How's this for a concept - the output has to be a drawing of the part, all dimensioned like the original. Then step 2 is to add key-lock inserts. See who planned ahead and made an assembly model when given a part drawing.
Sounds like you need to join the multi-body (Focus Group for Embedded Component Use Cases in Creo) working group! There were lots of discussions in Boston last month on the best way to handle this very concept.
It's a 20+ year old problem. I would be surprised if many use-cases and solutions haven't been kicked around inside PTC development for a long time. The problem is significantly complicated by dealing with any PDM system.
I don't get it...
Dimensions on a part should go on the drawing of a part.
If later those key-lock inserts need to be added, then you create an assembly, insert the first part and place/constrain the key-lock inserts. The drawing of the assembly only shows the dimensions regarding the position of the key-lock inserts...NOT any dimensions of the part (which are all at the drawing of the part).
Key-lock insert installation is considered an inseparable assembly, which is detailed as a part. Same thing with weld-studs, PEM nuts, and others.
Not everyone treats them this way, but plenty of users do.
I agree that the resulting assembly will be inseparable, but I will have to disagree for the need to detail that as a single part/component.
In our case, person A can make the main component and person B can buy/purchase the key lock inserts. Then, person C receives all the components and assembles them.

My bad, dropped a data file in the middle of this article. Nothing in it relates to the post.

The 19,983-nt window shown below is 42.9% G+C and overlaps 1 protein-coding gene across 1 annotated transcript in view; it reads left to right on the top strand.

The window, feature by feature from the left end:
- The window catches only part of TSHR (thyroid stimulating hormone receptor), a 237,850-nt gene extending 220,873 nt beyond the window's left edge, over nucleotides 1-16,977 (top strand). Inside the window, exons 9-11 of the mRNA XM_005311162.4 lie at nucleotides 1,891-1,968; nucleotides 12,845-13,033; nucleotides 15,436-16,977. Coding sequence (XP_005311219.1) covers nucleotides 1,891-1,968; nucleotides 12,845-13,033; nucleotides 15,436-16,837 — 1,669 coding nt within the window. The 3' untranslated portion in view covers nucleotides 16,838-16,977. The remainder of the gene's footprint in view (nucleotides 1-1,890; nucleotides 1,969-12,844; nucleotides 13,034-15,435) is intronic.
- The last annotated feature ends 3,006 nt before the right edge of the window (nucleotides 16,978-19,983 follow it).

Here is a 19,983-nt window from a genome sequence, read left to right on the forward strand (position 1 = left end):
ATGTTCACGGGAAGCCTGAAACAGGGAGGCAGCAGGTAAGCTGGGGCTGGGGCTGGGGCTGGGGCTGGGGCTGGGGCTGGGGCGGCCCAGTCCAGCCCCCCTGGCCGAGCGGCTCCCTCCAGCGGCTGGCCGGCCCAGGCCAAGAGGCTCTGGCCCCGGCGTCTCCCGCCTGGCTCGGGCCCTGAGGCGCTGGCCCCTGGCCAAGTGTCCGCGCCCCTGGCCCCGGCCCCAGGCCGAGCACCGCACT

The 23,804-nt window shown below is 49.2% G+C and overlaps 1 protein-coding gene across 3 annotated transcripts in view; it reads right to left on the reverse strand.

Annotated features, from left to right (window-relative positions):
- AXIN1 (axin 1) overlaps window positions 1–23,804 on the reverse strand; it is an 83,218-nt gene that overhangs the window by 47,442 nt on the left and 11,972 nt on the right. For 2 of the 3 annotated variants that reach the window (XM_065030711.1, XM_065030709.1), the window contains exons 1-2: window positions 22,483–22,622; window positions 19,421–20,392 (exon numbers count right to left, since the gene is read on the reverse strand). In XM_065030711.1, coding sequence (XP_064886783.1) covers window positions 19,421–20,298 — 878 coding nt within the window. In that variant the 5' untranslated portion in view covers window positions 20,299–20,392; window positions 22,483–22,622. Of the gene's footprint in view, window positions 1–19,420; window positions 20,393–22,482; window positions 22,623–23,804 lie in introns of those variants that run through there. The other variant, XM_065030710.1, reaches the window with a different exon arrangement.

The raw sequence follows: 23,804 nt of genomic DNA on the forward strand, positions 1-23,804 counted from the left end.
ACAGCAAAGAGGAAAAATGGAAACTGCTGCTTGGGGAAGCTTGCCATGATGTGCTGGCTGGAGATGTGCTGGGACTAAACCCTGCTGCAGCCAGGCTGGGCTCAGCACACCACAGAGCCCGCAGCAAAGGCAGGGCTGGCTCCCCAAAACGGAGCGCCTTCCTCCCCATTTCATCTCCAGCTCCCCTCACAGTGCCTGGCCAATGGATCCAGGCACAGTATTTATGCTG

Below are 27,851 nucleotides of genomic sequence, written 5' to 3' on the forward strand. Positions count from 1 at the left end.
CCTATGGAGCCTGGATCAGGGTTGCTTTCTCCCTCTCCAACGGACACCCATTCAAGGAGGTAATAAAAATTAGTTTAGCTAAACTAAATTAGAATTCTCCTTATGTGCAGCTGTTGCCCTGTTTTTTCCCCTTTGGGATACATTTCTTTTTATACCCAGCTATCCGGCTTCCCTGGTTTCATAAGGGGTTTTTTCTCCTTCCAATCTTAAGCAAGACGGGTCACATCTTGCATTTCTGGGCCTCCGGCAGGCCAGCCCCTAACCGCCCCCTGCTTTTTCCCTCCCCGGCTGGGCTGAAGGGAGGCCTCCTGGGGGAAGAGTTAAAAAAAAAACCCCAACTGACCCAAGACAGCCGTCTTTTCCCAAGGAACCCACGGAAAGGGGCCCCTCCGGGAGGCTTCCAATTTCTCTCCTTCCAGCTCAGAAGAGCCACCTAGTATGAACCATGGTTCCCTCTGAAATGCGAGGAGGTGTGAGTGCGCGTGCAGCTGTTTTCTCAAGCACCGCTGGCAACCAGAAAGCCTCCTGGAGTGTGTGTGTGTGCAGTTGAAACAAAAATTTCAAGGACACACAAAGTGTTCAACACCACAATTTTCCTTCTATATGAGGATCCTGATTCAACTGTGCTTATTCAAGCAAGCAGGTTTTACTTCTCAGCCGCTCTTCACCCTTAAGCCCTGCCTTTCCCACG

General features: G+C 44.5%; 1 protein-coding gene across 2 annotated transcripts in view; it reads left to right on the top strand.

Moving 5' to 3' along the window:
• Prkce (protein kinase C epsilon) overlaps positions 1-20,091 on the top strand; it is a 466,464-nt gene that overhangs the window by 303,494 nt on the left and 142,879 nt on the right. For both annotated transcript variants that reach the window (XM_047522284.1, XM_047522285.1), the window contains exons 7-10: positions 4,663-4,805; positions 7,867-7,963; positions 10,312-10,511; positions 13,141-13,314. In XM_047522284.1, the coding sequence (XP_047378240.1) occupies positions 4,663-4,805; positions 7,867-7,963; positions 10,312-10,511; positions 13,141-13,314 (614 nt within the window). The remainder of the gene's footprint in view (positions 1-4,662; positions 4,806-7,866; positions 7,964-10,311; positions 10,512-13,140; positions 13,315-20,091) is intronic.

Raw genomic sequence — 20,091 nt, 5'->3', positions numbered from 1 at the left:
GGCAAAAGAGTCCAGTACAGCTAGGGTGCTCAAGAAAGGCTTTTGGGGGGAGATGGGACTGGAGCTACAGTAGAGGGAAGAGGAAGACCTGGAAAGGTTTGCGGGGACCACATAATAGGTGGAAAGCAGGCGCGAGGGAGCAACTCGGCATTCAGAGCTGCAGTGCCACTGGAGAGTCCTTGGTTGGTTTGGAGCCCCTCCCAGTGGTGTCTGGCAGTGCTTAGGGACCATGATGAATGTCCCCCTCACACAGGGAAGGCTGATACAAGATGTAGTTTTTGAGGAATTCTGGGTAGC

Person A needs to have the drawing of the main component, nothing else. Person C only needs to know where those inserts need to be place (location, depth, etc.), but he does not need to know how to produce/manufacture the main component.
That being said, at my previous job I did use the "single-part assembly" method, but that was for sheetmetal (but I can't remember exactly WHY)
Many companies want to buy those sheetmetal parts complete with the PEMs or riv-nuts, etc installed. They consider it an added expense to produce the "extra" drawings, track the multiple part numbers and/or setup operations to add the components in house after receiving the sheetmetal part.
From an creo standpoint, it used to be significantly difficult to replace a part with an assembly. Interchange assembly was your only real option if you had any parent child relationships to speak of. It's easier now but depending on how you build your models, it can be a mess.
It's really a company-by-company decision. We tend to want our software to be flexible enough to help us do our job and not make impossible to adjust to situations and changes as they come up.
My proposal for the Creo 4 view replace model project included replacing a view of a solid with a view of an assembly with the solid as an immediate component. But as it went, that's on the 'for the future' list.
Inseparable assembly or separable assembly, the file is still an assembly. Even with Unigraphics, which allowed multiple solid bodies in a single file, we used the assembly approach for the addition of PEM fasteners, weld studs, etc.
Solidworks Model Mania Challenge from 2010. the Original and Revised drawings of the 2017 Battle Royale look eerily similar to the Phase 1 and Phase 2 models from the 2010 challenge in SW.